Comparative gene expression to study the developmental basis of organ diversification.
by Elisa Buchberger
Date of Examination:2019-09-03
Date of issue:2019-09-30
Advisor:Dr. Nico Posnien
Referee:Dr. Nico Posnien
Referee:Prof. Dr. Daniel John Jackson
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EnglishThe striking diversity in adult morphologies is the result of millions of years of adaptation of species to different environments and habitats. Fixed changes in populations or species are the consequence of mutations in the genome and thus in the developmental programs of body plans, their structures and organs. Years of studies in the field of ‘Evo-Devo’ have revealed that there exists only a limited number of genes, governing basic developmental processes, and that these so-called ‘toolkit genes’ are highly conserved even between distantly related species. It is nowadays accepted, that morphological diversification is often driven by changes in gene expression and subsequently the interplay of gene products. Since the expression of genes is tightly controlled in a spatiotemporal manner on several molecular levels, also the wiring of such gene regulatory networks is highly context dependent. Therefore, single cells, tissues and organs are characterized by a unique set of expressed transcripts and proteins which are specifically intertwined and govern their developmental programs. The advent of high throughput sequencing techniques provides nowadays the opportunity to analyze the transcriptome of developing structures in a highly specific manner and opens the possibility to understand how these toolkit genes are differentially used and rewired in different developmental and evolutionary contexts. In Chapter I of this thesis, I studied gene expression in a developmental context, using the emerging model species Schistocerca gregaria to understand the development and function of pleuropodia - small glandular structures forming on the first abdominal segment of many insect embryos. In Chapter II, I used a comparative transcriptomic dataset of developing eye-antennal discs in two closely related species of the Drosophila melanogaster subgroup to study the molecular basis of evolution of complex traits. The size and shape of the compound eyes and head structures vary extensively between D. melanogaster and D. mauritiana and show a typical trade-off between eye-size and head width. I could show that differential expression of pannier (pnr) underlies natural variation of eye size, ommatidia number and head width between these two species. In Chapter III, I combined an allele specific expression dataset of F1 hybrids between D. melanogaster vs. D. mauritiana and D. simulans vs. D. mauritiana with a newly generated comparative ATAC-seq dataset, to study gene expression divergence and sought to recapitulate the observed patterns in terms of nucleotide turnover and accessibility of regulatory regions. In summary, this works shows that the combination of methods and various datasets allows to gain major insights into development, function, and evolution of morphological traits.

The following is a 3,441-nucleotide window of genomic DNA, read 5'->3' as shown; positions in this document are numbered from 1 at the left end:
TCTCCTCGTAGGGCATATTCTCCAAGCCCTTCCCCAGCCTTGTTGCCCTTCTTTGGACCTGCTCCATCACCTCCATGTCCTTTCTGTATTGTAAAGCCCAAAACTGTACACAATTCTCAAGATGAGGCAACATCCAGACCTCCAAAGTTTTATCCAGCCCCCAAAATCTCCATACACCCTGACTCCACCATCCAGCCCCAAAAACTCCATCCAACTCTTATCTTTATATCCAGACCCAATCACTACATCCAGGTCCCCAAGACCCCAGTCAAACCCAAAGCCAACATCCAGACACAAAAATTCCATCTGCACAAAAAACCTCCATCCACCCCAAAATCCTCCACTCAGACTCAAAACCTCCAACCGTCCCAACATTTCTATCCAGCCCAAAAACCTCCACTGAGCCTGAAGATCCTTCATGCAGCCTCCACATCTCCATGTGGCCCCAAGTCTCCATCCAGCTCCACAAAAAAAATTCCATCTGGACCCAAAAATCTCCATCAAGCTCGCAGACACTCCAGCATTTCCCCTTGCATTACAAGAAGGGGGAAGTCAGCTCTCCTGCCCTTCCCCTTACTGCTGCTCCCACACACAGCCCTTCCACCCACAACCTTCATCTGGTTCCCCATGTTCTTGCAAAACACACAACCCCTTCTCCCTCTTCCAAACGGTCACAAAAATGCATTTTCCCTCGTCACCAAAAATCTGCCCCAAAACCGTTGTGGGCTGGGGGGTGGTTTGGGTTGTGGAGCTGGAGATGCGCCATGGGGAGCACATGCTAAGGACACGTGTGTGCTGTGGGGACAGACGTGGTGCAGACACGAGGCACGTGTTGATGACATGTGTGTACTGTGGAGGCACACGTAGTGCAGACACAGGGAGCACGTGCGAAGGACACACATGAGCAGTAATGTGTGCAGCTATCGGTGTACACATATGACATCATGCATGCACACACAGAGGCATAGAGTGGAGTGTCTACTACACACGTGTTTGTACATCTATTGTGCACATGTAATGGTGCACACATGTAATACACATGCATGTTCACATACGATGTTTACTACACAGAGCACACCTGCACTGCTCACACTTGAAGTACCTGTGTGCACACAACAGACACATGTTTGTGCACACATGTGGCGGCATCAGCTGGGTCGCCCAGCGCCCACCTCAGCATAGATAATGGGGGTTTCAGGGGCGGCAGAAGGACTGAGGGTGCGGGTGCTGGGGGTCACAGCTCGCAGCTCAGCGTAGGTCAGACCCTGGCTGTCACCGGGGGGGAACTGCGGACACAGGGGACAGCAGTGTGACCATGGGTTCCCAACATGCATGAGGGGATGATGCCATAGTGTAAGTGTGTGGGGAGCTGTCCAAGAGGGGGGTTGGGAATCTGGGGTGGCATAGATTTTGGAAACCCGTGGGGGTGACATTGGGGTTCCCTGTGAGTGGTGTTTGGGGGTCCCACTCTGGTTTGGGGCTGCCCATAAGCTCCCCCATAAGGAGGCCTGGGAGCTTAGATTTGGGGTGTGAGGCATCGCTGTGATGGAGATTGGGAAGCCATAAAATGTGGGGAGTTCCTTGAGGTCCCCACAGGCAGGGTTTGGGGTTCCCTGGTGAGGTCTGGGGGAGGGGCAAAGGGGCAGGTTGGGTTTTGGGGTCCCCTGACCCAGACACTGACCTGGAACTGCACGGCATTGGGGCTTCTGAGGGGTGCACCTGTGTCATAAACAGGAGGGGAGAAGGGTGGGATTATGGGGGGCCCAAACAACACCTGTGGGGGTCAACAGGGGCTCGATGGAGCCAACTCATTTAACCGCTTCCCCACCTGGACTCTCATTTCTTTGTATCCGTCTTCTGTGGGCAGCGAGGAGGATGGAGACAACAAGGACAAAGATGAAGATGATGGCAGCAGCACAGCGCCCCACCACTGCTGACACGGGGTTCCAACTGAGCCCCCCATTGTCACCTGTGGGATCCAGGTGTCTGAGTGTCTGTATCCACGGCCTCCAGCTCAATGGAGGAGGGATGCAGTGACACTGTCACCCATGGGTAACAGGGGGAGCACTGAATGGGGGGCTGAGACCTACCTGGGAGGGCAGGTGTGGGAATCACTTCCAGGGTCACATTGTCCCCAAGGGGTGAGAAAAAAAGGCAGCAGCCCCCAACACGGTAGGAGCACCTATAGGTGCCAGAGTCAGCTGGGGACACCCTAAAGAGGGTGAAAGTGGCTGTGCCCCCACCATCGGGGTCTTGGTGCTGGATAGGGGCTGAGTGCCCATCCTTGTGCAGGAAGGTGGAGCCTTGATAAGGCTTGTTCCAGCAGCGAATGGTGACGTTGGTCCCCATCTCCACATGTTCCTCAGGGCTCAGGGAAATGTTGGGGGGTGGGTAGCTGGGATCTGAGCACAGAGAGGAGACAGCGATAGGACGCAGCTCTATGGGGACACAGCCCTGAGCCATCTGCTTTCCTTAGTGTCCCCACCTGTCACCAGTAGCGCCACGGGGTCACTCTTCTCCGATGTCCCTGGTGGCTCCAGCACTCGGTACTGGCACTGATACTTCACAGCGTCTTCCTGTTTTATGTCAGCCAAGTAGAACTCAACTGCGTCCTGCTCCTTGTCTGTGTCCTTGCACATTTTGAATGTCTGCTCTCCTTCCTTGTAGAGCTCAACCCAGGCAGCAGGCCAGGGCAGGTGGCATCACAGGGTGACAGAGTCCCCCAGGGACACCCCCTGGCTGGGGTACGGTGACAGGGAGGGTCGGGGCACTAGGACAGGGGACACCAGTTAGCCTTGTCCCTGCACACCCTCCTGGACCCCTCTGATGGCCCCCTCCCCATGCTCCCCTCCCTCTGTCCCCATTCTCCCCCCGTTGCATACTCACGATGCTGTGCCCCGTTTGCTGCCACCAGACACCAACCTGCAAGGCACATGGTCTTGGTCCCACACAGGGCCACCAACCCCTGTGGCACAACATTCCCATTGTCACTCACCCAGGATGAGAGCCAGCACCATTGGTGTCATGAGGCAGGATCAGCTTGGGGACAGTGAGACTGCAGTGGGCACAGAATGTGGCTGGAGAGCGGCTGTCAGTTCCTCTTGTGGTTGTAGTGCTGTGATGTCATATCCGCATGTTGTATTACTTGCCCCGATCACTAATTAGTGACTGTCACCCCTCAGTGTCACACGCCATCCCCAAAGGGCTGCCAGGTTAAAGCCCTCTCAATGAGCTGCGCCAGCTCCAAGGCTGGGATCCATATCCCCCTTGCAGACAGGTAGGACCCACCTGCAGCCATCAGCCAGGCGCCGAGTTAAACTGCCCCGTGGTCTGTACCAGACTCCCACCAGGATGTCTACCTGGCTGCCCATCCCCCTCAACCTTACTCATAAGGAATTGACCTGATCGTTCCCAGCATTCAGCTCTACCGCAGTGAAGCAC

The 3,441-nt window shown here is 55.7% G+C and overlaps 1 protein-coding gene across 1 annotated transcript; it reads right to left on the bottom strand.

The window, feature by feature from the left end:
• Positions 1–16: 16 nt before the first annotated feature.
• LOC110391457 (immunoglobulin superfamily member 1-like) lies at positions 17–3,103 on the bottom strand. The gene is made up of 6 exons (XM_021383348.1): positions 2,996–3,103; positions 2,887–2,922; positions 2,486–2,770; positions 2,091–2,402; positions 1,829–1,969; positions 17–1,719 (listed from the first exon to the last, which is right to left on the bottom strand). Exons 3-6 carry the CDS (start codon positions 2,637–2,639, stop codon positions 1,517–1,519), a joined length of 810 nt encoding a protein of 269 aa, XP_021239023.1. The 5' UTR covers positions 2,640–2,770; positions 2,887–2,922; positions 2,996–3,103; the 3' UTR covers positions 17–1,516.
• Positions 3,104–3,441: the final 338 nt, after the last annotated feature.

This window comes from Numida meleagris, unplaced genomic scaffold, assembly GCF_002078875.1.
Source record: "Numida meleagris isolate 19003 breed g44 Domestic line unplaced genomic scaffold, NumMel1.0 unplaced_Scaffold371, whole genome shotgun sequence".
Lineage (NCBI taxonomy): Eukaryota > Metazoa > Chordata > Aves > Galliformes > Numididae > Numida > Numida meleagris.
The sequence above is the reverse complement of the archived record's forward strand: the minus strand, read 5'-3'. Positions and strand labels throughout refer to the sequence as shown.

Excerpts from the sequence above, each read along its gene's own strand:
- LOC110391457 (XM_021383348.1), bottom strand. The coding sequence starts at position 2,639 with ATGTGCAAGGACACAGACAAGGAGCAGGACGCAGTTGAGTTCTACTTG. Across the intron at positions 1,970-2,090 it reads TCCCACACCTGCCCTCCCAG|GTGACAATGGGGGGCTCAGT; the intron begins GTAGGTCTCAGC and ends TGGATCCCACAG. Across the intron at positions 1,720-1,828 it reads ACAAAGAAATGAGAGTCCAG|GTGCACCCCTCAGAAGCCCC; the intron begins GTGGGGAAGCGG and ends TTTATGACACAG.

Keywords: evolution; development; Drosophila; eye size; head shape; gene expression; Schistocerca